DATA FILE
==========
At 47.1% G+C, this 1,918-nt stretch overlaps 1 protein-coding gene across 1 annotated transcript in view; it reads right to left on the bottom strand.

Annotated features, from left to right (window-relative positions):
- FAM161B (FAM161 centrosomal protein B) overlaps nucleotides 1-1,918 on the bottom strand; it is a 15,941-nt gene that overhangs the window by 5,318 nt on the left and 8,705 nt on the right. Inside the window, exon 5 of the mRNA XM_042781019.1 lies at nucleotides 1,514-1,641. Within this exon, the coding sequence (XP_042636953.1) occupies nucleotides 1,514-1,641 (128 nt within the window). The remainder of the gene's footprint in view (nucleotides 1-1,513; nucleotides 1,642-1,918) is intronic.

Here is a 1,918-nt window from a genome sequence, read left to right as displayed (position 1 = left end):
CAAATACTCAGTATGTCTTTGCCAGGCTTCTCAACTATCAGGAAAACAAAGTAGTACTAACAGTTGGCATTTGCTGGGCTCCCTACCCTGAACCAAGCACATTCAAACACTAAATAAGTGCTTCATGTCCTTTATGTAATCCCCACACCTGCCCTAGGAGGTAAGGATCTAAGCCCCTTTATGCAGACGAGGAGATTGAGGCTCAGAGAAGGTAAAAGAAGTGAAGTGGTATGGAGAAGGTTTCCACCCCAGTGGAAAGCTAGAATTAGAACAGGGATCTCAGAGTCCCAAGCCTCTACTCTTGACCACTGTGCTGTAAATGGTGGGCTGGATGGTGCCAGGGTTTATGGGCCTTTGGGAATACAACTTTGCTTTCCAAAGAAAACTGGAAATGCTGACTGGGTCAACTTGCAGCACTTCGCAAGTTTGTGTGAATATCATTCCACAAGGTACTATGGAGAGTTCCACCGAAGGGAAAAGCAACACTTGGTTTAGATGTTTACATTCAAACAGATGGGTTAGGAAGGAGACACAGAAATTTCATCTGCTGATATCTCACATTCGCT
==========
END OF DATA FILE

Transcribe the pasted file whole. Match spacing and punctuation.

At 47.1% G+C, this 1,918-nt stretch overlaps 1 protein-coding gene across 1 annotated transcript in view; it reads right to left on the bottom strand.

Annotated features, from left to right (window-relative positions):
- FAM161B (FAM161 centrosomal protein B) overlaps nucleotides 1-1,918 on the bottom strand; it is a 15,941-nt gene that overhangs the window by 5,318 nt on the left and 8,705 nt on the right. Inside the window, exon 5 of the mRNA XM_042781019.1 lies at nucleotides 1,514-1,641. Within this exon, the coding sequence (XP_042636953.1) occupies nucleotides 1,514-1,641 (128 nt within the window). The remainder of the gene's footprint in view (nucleotides 1-1,513; nucleotides 1,642-1,918) is intronic.

Here is a 1,918-nt window from a genome sequence, read left to right as displayed (position 1 = left end):
CAAATACTCAGTATGTCTTTGCCAGGCTTCTCAACTATCAGGAAAACAAAGTAGTACTAACAGTTGGCATTTGCTGGGCTCCCTACCCTGAACCAAGCACATTCAAACACTAAATAAGTGCTTCATGTCCTTTATGTAATCCCCACACCTGCCCTAGGAGGTAAGGATCTAAGCCCCTTTATGCAGACGAGGAGATTGAGGCTCAGAGAAGGTAAAAGAAGTGAAGTGGTATGGAGAAGGTTTCCACCCCAGTGGAAAGCTAGAATTAGAACAGGGATCTCAGAGTCCCAAGCCTCTACTCTTGACCACTGTGCTGTAAATGGTGGGCTGGATGGTGCCAGGGTTTATGGGCCTTTGGGAATACAACTTTGCTTTCCAAAGAAAACTGGAAATGCTGACTGGGTCAACTTGCAGCACTTCGCAAGTTTGTGTGAATATCATTCCACAAGGTACTATGGAGAGTTCCACCGAAGGGAAAAGCAACACTTGGTTTAGATGTTTACATTCAAACAGATGGGTTAGGAAGGAGACACAGAAATTTCATCTGCTGATATCTCACATTCGCT